Tenants Rights

Dear Sir,
I write to bring attention to the outrageous laws for tenants and landlords, where all the rights are for tenants in rental properties and the owners have no rights when letting their properties, particularly when it comes to asking tenants to vacate.

It appears under the current laws that tenants have all rights when being given reasonable notice of one month to two months, that they can refuse to vacate the property and there is nothing the landlord can do to get them out apart from going through a very lengthy court procedure. In the meantime, the owner is out of pocket, being without the rental income and bearing all the utility costs being run up by the tenant. Should the landlord attempt to enter his property on the day of notice and request the tenants to leave and they refuse, he cannot enforce their exit. For example, by removing the tenant's belongings, the tenant can call the police, and the Guardia Civil will arrive and remain at the property until the landlord has returned all the tenant's belongings into his property. The rightful owner, who holds the title deeds, will be informed by the Guardia Civil that he cannot enter his property until the tenants have departed: to do so would be breaking the law.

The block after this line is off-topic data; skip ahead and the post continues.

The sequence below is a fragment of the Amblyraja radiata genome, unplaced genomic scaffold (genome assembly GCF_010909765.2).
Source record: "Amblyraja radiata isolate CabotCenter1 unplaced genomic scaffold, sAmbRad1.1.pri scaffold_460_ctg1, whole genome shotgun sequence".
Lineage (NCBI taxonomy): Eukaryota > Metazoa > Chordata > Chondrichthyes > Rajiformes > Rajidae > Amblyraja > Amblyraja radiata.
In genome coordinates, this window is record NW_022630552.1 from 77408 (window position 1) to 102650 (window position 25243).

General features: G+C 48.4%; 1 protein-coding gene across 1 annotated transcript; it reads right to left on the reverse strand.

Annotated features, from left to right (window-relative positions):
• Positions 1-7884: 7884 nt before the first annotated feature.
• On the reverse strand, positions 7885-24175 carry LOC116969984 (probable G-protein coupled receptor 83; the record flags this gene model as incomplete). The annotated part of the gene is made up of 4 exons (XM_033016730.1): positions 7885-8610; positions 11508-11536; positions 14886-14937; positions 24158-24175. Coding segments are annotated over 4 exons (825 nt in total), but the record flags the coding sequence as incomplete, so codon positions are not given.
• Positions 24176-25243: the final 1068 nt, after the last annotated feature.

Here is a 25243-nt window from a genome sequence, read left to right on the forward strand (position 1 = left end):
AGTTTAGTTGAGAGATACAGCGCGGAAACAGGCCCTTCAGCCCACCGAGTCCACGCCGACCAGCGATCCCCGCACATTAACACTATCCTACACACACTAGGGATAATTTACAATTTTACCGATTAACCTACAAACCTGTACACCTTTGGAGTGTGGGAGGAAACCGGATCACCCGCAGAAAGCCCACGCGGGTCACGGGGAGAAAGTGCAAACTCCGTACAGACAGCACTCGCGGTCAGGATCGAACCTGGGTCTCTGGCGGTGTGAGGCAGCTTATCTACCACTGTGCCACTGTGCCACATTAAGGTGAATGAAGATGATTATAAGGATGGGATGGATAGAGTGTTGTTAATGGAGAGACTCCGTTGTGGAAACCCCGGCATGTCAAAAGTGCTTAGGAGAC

This is all so unreasonable when a person has purchased a property, pays the associated taxes and rates and maintenance costs, only to end up having no rights to a property he owns.

It is a very attractive proposition to purchase an investment property and let it. Why not as there will always be a demand for rental properties but the law should not be so one-sided but should be in place to protect both parties' rights. As it stands, prospective property investment purchasers beware!

Kind regards,
Alison Reid